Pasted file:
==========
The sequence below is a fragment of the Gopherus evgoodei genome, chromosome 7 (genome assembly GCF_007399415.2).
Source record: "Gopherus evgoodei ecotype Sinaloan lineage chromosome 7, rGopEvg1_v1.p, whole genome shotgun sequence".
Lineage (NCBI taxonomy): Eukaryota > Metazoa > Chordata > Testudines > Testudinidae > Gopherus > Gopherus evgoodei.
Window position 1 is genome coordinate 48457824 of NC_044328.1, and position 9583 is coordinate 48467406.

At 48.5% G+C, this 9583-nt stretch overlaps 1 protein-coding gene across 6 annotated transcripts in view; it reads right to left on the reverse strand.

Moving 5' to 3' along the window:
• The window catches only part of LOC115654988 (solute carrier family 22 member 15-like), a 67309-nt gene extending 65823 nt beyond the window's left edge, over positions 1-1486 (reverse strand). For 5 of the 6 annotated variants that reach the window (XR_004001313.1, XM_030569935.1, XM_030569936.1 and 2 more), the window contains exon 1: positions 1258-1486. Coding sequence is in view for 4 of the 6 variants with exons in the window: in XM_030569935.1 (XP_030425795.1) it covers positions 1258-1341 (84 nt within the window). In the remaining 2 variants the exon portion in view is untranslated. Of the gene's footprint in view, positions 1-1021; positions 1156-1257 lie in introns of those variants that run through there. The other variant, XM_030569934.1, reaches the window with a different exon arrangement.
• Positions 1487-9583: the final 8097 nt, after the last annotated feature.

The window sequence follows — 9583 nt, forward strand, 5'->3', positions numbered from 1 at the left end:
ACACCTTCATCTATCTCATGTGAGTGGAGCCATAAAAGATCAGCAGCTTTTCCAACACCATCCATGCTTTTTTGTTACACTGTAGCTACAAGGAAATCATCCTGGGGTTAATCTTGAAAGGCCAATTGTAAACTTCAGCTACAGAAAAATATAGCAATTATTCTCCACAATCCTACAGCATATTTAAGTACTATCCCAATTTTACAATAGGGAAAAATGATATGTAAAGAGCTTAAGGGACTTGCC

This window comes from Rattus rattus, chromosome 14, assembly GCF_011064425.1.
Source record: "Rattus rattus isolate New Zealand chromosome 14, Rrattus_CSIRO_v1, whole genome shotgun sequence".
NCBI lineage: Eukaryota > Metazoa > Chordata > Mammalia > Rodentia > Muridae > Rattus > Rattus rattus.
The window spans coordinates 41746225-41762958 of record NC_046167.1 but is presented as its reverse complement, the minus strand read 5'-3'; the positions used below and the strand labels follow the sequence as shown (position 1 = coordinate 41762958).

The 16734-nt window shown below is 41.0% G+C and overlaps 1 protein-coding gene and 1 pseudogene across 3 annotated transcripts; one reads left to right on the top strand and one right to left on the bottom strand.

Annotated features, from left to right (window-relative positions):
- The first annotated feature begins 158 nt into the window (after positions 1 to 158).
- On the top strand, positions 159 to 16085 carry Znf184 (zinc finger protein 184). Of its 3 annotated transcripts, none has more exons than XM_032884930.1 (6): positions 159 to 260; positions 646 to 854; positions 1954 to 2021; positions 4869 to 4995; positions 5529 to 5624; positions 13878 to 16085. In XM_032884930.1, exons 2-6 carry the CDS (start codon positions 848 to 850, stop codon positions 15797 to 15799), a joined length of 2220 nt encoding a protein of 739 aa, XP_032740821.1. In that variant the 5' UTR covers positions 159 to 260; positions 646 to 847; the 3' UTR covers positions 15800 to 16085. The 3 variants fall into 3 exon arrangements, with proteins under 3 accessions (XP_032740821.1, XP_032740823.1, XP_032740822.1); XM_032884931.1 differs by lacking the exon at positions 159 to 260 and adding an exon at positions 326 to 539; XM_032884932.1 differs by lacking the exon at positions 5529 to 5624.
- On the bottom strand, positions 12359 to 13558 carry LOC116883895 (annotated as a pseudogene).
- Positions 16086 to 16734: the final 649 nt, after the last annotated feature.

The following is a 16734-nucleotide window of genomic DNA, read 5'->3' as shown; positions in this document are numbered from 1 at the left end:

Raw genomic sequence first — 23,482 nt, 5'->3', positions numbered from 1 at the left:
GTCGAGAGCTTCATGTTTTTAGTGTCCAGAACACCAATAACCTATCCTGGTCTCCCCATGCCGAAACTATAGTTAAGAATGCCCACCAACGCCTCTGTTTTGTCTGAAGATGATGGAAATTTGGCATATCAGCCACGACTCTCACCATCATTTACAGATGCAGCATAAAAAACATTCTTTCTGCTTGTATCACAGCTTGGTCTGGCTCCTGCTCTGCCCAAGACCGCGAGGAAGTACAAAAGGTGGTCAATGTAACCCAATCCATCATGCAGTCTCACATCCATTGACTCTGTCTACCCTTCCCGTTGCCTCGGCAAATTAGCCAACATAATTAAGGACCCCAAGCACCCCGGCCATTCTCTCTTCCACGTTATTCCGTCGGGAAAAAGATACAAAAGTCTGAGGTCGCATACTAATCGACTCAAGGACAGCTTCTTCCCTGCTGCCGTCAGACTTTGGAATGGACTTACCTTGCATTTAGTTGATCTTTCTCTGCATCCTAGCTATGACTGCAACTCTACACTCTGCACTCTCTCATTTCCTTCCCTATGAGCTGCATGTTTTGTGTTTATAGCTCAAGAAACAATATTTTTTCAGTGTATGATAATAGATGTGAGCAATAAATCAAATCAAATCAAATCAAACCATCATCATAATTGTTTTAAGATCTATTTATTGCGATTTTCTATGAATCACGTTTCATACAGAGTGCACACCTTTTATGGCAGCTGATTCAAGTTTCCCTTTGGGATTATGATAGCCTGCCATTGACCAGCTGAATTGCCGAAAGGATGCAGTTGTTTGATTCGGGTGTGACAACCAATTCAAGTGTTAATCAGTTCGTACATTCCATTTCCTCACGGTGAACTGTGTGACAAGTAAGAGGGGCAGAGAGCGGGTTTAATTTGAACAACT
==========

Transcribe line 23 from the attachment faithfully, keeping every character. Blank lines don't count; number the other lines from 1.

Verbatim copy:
GTCGAGAGCTTCATGTTTTTAGTGTCCAGAACACCAATAACCTATCCTGGTCTCCCCATGCCGAAACTATAGTTAAGAATGCCCACCAACGCCTCTGTTTTGTCTGAAGATGATGGAAATTTGGCATATCAGCCACGACTCTCACCATCATTTACAGATGCAGCATAAAAAACATTCTTTCTGCTTGTATCACAGCTTGGTCTGGCTCCTGCTCTGCCCAAGACCGCGAGGAAGTACAAAAGGTGGTCAATGTAACCCAATCCATCATGCAGTCTCACATCCATTGACTCTGTCTACCCTTCCCGTTGCCTCGGCAAATTAGCCAACATAATTAAGGACCCCAAGCACCCCGGCCATTCTCTCTTCCACGTTATTCCGTCGGGAAAAAGATACAAAAGTCTGAGGTCGCATACTAATCGACTCAAGGACAGCTTCTTCCCTGCTGCCGTCAGACTTTGGAATGGACTTACCTTGCATTTAGTTGATCTTTCTCTGCATCCTAGCTATGACTGCAACTCTACACTCTGCACTCTCTCATTTCCTTCCCTATGAGCTGCATGTTTTGTGTTTATAGCTCAAGAAACAATATTTTTTCAGTGTATGATAATAGATGTGAGCAATAAATCAAATCAAATCAAATCAAACCATCATCATAATTGTTTTAAGATCTATTTATTGCGATTTTCTATGAATCACGTTTCATACAGAGTGCACACCTTTTATGGCAGCTGATTCAAGTTTCCCTTTGGGATTATGATAGCCTGCCATTGACCAGCTGAATTGCCGAAAGGATGCAGTTGTTTGATTCGGGTGTGACAACCAATTCAAGTGTTAATCAGTTCGTACATTCCATTTCCTCACGGTGAACTGTGTGACAAGTAAGAGGGGCAGAGAGCGGGTTTAATTTGAACAACT